Use them, educate them and make sure that everyone knows that the requirements are within their job purview.

Roger Smith is the CEO of R & I ICT Consulting Services, Lecturer at ADFA (UNSW – Australian Centre of Cybersecurity), Amazon #1 selling author on Cybercrime, Presenter for the Business Security Intensive, author of the Digital Security Toolbox and Digital Security Framework.   Rapid Restart Appliance Creator.   He is a Speaker, Author, Teacher and Educator on cybercrime and how to protect yourself from the digital world. 

Stopping Cyber Events, It’s all about focus

Until the people in charge, managers, board members realize that

  • cyber crime is not going away,
  • no one is immune and
  • protection is everyone’s problem but needs to be addressed from the management down

We will continue to have spectacular cyber events.

Spectacular cyber events that cross over from the internet into the real world.

Stop the blame game and focus on the solutions.

The solutions need not be expensive, but they have to be implemented.

They are your first line of defence.

In today’s social media driven world any mistakes will be highlighted, in some cases spectacularly.

People no longer keep they mouths shut.

They open their mouths for political gain, to score points, to settle old scores, for just plain vindictiveness or they are just being idiots.

The information will come out.

The information will come out whether you want it to or not.

I was told something a long time ago.

It was called the today tonight test.

and i think that it still applies today.   If i had made a mistake and someone put a TV camera and microphone in my face would I still be able to say that i acted in the best interests of what ever i am talking about.

If i could then OK, if not why not?

Armed with this piece of advice I have kept it in mind with everything that I have done since.

I think it is about time that government officials, politicians, board members and C level executives went back to applying the same principle.

If you stuffed up, admit it, take the bumps and bruises and get on with fixing the problem.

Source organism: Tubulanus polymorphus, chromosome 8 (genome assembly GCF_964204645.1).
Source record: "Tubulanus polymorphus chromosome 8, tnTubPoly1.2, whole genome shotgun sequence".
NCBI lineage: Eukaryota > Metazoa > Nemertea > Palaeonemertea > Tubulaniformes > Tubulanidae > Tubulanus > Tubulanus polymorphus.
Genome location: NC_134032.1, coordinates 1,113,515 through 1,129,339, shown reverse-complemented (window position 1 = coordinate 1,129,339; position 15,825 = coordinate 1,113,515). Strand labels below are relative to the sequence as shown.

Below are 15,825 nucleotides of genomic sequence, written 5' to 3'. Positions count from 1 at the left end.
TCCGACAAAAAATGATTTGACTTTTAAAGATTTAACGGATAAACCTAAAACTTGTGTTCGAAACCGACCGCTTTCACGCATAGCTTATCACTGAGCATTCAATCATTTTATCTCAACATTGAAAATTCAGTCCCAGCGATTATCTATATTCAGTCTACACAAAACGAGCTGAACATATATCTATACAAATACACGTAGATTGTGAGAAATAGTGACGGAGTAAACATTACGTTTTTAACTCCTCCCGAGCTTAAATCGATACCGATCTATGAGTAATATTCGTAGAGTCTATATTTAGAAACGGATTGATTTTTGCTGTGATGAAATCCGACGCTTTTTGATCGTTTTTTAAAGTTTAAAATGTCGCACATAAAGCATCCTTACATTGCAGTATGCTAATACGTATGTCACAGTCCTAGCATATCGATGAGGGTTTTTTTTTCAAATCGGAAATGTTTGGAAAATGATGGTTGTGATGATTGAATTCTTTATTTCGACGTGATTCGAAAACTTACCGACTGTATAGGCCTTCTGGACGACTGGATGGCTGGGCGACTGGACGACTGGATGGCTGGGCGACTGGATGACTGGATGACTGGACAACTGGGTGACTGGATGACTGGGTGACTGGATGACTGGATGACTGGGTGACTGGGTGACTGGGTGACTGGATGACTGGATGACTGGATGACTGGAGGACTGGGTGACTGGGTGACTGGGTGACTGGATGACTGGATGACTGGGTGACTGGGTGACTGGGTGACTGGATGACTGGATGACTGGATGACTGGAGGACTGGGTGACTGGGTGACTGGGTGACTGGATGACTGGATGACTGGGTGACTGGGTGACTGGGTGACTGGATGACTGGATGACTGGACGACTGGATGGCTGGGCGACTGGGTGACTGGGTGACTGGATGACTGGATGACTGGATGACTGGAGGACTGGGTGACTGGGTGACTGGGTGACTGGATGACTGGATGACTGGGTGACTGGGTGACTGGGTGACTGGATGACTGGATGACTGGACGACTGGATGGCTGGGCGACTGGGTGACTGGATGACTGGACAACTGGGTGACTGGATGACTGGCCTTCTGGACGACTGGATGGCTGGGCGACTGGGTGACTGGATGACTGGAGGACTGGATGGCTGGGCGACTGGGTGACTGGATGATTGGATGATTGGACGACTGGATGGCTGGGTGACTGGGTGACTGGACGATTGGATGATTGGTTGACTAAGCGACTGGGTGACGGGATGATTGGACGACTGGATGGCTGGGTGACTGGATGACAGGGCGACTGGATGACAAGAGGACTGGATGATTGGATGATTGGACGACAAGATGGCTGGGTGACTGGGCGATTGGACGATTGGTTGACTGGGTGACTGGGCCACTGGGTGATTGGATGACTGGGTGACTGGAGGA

The Japanese attitude of fixing the problem not assign the blame is really important in today’s world.

The rain of cyber events

We are all still looking to assign the blame

In the last cyber attack (wannacry) the blame game has once again come to the fore.

  • Stop thinking that the cyber event will not happen – it will
  • Stop thinking that the cyber problem is going to go away – it will not
  • Stop thinking that investing in cyber event prevention is too expensive – it is not
  • For F!?k sake, Just stop

Today’s cyber criminal needs you to think that the operating system is fine even though it hasn’t been updated or patched in years.

Needs you to think that easy to remember passwords are not a problem.

Needs you to think that your staff are informed or trained enough to prevent a cyber event – they are not

Needs you to not invest in better security around everything digital.

Needs you to think that the whole cyber problem is an IT problem.

The cyber criminal is happy that you think that, because that is how they get in.   Once in, well we saw the repercussions on the weekend of the 12 May 2017.

Roger Smith is the CEO of R & I ICT Consulting Services, Lecturer at ADFA (UNSW – Australian Centre of Cybersecurity), Amazon #1 selling author on Cybercrime, Presenter for the Business Security Intensive, author of the Digital Security Toolbox and Digital Security Framework.   Rapid Restart Appliance Creator.   He is a Speaker, Author, Teacher and Educator on cybercrime and how to protect yourself from the digital world. 

Ransomware – So you think you have nothing worth stealing?

Lets just look at that for a moment

In today’s world we all use the internet to do business, to communicate, to have fun.

What we forget is this!

  • You have a Mobile phone or tablet = target
  • You have email = target
  • You have a web site = target
  • You own a Smart TV = target
  • You live in a Smart home = target
  • Have anything that is part of the Internet of things = target